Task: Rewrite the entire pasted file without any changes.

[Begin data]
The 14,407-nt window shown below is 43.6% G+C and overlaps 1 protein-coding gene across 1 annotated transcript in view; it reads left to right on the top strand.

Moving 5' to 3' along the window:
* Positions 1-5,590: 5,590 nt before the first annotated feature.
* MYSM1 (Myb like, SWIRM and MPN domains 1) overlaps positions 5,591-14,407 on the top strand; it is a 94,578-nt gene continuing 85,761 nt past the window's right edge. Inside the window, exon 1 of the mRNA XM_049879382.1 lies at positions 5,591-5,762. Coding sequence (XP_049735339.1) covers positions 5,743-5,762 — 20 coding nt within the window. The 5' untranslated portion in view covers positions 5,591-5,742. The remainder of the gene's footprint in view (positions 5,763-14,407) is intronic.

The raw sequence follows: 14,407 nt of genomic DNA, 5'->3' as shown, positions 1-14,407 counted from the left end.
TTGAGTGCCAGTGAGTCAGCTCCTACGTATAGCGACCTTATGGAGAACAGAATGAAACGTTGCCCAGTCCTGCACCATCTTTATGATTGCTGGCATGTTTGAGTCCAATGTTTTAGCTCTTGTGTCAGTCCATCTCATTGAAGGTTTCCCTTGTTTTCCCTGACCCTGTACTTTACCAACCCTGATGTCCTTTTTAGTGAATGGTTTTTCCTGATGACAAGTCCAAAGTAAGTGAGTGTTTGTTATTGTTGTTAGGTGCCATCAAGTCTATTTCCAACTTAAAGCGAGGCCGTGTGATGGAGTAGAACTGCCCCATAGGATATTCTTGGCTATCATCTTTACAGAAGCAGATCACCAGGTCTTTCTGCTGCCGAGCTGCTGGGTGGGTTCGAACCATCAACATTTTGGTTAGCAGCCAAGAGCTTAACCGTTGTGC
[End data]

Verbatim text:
The 14,407-nt window shown below is 43.6% G+C and overlaps 1 protein-coding gene across 1 annotated transcript in view; it reads left to right on the top strand.

Moving 5' to 3' along the window:
* Positions 1-5,590: 5,590 nt before the first annotated feature.
* MYSM1 (Myb like, SWIRM and MPN domains 1) overlaps positions 5,591-14,407 on the top strand; it is a 94,578-nt gene continuing 85,761 nt past the window's right edge. Inside the window, exon 1 of the mRNA XM_049879382.1 lies at positions 5,591-5,762. Coding sequence (XP_049735339.1) covers positions 5,743-5,762 — 20 coding nt within the window. The 5' untranslated portion in view covers positions 5,591-5,742. The remainder of the gene's footprint in view (positions 5,763-14,407) is intronic.

The raw sequence follows: 14,407 nt of genomic DNA, 5'->3' as shown, positions 1-14,407 counted from the left end.
TTGAGTGCCAGTGAGTCAGCTCCTACGTATAGCGACCTTATGGAGAACAGAATGAAACGTTGCCCAGTCCTGCACCATCTTTATGATTGCTGGCATGTTTGAGTCCAATGTTTTAGCTCTTGTGTCAGTCCATCTCATTGAAGGTTTCCCTTGTTTTCCCTGACCCTGTACTTTACCAACCCTGATGTCCTTTTTAGTGAATGGTTTTTCCTGATGACAAGTCCAAAGTAAGTGAGTGTTTGTTATTGTTGTTAGGTGCCATCAAGTCTATTTCCAACTTAAAGCGAGGCCGTGTGATGGAGTAGAACTGCCCCATAGGATATTCTTGGCTATCATCTTTACAGAAGCAGATCACCAGGTCTTTCTGCTGCCGAGCTGCTGGGTGGGTTCGAACCATCAACATTTTGGTTAGCAGCCAAGAGCTTAACCGTTGTGC